Making sense of muskie fishing’s three essential bait options
THE GEAR YOU NEED
Whichever way you refer to them, you’ll have the most success fishing dive-and-rise lures, glide baits and twitch baits using an eight-foot, heavy- or extra-heavy-action rod with a high-speed reel (see below). As a general rule, nine-foot (and even longer) muskie rods are prized these days. I love and use them, too, depending on the situation. But when you’re presenting these three critically important muskie lure styles, which require hand manipulation and slack line to impart action, you’re best off with a slightly shorter stick.
You’ll also want an eight-to 10-inch, 174-pound-test, single-strand wire leader, without a swivel. This stiff leader will transfer every wrist and arm movement you impart to the rod tip directly to the lure. It will also slice through the water so well that your lure will move like it owns the bloody lake, putting every muskie on notice.
It’s important to remove the heavy swivel, or else it will absorb energy meant to provide action to your lure, causing the front of the leader to sag and sink on the pause. Removing the swivel also eliminates an unnecessary pivot point, so that the only hinge is in front of your bait. And since these lures sway from side to side or dive and rise—but never spin—the big bulky swivel is totally unnecessary.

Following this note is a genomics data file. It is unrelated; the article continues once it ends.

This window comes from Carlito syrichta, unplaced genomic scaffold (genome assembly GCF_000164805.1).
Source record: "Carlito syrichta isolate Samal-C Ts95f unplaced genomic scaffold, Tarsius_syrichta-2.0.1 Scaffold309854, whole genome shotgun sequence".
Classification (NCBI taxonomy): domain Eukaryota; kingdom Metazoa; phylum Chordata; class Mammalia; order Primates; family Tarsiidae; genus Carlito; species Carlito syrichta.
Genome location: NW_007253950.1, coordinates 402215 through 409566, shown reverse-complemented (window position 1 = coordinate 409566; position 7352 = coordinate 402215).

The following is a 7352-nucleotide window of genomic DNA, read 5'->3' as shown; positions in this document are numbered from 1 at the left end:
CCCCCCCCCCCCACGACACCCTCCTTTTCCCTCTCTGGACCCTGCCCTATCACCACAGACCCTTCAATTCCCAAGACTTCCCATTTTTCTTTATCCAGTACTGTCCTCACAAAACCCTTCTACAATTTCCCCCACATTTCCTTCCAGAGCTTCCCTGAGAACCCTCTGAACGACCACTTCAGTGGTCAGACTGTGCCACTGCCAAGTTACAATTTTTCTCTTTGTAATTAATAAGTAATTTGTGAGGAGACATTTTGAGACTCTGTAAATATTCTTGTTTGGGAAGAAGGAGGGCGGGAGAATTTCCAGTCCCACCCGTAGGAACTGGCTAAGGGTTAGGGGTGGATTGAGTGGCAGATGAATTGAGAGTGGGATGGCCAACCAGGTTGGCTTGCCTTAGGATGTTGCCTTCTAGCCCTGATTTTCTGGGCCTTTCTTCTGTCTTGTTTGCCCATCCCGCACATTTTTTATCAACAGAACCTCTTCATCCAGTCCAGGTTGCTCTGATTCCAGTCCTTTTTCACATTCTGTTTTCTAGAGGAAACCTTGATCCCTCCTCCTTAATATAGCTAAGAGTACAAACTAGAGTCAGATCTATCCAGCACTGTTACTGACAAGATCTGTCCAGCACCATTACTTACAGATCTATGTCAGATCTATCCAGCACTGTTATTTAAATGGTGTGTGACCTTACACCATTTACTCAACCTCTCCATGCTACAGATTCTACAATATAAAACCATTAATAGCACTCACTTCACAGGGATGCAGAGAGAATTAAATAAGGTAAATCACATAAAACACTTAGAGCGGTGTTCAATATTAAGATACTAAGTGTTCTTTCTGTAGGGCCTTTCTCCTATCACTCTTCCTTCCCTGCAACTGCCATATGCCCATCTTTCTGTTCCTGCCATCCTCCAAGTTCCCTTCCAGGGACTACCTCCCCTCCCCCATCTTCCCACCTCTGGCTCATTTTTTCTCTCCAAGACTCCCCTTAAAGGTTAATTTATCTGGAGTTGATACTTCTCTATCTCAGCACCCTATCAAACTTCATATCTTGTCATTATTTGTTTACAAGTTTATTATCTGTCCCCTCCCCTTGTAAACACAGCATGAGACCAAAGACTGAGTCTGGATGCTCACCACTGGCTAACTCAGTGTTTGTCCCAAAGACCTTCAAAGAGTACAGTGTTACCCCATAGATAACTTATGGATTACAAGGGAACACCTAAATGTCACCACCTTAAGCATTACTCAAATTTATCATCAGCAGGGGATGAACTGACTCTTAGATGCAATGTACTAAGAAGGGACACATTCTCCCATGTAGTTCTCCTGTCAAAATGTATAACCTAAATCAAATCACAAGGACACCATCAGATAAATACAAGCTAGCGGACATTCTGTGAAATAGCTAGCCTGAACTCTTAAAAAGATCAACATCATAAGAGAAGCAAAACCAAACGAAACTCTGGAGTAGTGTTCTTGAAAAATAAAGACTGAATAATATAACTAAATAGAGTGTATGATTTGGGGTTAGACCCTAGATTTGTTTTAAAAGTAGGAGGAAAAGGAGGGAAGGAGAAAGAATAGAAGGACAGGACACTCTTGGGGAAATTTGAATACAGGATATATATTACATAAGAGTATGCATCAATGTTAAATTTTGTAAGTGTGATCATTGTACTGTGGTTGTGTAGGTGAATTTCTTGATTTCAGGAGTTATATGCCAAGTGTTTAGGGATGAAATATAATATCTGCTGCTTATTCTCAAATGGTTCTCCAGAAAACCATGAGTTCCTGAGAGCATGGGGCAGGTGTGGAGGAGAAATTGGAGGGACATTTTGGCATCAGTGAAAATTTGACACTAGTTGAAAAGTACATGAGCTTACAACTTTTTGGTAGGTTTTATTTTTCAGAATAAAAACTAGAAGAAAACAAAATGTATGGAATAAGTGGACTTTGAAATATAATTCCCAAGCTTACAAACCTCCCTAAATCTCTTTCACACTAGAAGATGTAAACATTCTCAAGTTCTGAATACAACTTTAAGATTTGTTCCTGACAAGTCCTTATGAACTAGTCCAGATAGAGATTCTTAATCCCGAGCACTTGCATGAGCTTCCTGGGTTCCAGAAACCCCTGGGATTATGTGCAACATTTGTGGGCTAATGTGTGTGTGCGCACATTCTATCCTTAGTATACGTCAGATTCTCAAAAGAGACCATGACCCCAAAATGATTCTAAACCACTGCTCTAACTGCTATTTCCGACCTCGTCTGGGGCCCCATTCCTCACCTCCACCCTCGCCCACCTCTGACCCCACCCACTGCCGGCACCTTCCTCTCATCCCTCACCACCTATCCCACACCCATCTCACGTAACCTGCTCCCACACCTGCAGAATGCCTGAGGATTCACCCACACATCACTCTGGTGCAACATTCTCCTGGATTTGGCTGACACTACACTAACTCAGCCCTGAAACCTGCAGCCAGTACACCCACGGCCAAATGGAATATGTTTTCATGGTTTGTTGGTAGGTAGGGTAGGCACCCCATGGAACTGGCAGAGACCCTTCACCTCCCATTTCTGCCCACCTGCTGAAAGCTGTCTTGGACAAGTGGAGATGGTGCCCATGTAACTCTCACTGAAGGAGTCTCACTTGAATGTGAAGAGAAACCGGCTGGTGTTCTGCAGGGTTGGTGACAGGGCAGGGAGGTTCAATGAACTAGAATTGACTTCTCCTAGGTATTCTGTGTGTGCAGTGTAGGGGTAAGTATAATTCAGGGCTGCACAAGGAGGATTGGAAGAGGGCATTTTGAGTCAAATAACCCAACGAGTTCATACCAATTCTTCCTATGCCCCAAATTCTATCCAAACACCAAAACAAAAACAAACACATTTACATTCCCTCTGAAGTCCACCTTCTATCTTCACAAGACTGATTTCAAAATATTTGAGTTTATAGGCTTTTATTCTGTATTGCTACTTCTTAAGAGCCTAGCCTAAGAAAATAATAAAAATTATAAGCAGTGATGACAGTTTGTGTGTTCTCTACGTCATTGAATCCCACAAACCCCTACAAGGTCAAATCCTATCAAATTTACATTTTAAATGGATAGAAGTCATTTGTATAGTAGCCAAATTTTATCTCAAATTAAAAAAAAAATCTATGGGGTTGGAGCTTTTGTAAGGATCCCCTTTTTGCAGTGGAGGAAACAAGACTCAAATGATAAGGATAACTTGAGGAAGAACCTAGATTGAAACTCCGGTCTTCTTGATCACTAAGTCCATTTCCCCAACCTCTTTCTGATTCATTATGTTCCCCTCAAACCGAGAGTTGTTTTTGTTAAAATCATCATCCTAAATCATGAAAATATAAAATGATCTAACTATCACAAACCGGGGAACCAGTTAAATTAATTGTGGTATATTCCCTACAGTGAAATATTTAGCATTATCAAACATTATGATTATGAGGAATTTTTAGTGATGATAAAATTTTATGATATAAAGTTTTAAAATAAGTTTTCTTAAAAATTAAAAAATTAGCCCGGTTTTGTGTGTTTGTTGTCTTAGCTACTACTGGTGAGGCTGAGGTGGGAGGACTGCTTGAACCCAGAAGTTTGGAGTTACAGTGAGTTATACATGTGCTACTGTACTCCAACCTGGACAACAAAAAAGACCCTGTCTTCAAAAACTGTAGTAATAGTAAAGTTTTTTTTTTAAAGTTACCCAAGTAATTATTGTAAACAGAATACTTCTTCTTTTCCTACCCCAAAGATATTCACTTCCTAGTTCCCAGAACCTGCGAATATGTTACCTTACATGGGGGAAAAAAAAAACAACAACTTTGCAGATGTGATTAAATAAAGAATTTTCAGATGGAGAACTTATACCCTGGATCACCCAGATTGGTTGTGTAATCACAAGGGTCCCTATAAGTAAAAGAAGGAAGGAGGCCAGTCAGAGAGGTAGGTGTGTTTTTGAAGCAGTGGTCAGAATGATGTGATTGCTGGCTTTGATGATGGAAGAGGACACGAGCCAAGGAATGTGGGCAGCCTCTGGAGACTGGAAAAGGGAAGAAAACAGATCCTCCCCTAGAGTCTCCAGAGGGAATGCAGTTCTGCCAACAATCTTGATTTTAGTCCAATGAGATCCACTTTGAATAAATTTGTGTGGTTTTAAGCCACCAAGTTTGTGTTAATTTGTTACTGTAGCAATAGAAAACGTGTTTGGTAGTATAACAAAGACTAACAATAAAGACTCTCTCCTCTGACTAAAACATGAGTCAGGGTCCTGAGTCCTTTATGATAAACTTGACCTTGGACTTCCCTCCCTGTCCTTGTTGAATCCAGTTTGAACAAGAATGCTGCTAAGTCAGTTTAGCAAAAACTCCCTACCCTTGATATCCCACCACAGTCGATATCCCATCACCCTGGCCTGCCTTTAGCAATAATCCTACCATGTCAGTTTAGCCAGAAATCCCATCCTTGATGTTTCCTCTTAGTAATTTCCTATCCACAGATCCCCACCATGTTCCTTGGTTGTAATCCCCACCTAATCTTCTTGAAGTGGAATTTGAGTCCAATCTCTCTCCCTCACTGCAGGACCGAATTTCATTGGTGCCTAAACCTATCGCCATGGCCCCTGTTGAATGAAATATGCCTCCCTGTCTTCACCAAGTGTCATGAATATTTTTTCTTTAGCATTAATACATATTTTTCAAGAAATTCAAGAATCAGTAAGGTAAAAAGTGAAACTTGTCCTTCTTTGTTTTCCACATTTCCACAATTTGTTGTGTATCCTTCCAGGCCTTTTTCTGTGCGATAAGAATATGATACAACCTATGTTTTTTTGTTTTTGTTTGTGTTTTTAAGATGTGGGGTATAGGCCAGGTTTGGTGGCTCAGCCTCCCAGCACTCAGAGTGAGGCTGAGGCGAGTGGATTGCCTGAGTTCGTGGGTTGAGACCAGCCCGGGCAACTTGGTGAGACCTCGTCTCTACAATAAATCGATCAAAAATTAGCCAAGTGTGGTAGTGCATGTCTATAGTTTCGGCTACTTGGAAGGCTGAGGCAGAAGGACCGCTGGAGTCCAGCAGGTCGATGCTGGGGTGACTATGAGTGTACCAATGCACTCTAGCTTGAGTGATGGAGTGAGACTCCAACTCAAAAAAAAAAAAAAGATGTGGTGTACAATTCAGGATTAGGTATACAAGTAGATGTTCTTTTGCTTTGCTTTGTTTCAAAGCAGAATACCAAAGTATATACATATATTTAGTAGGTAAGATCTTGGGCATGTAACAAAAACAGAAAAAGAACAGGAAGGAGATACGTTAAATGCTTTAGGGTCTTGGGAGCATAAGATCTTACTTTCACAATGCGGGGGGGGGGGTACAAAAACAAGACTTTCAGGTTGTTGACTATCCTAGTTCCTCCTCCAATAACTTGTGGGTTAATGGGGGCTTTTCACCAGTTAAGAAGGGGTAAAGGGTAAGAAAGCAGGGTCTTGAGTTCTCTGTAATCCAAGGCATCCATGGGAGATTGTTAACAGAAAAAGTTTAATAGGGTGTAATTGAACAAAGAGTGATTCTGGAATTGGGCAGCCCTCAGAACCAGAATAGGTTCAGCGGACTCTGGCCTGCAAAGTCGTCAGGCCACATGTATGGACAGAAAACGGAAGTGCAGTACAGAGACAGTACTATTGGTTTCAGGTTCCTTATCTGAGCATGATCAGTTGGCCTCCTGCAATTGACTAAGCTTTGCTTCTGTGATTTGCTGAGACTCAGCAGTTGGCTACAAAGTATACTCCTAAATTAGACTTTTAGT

What is necessary, though, is having just the right combination of rod, reel, leader and lure, especially when you may only get one or two chances, on most days, at a knee-knocker of a muskie.
BONUS TIP: RAPID REEL
Fast-action reels (7:1 to 9:1) are tailor-made for presenting lures that twitch, glide or dive and rise. That’s because they can quickly retrieve slack with just one or two turns of the handle. You want slower reels for most other toothy critter baits—including those with big blades—but when you need to quickly pull in slack, a fast-action reel is key.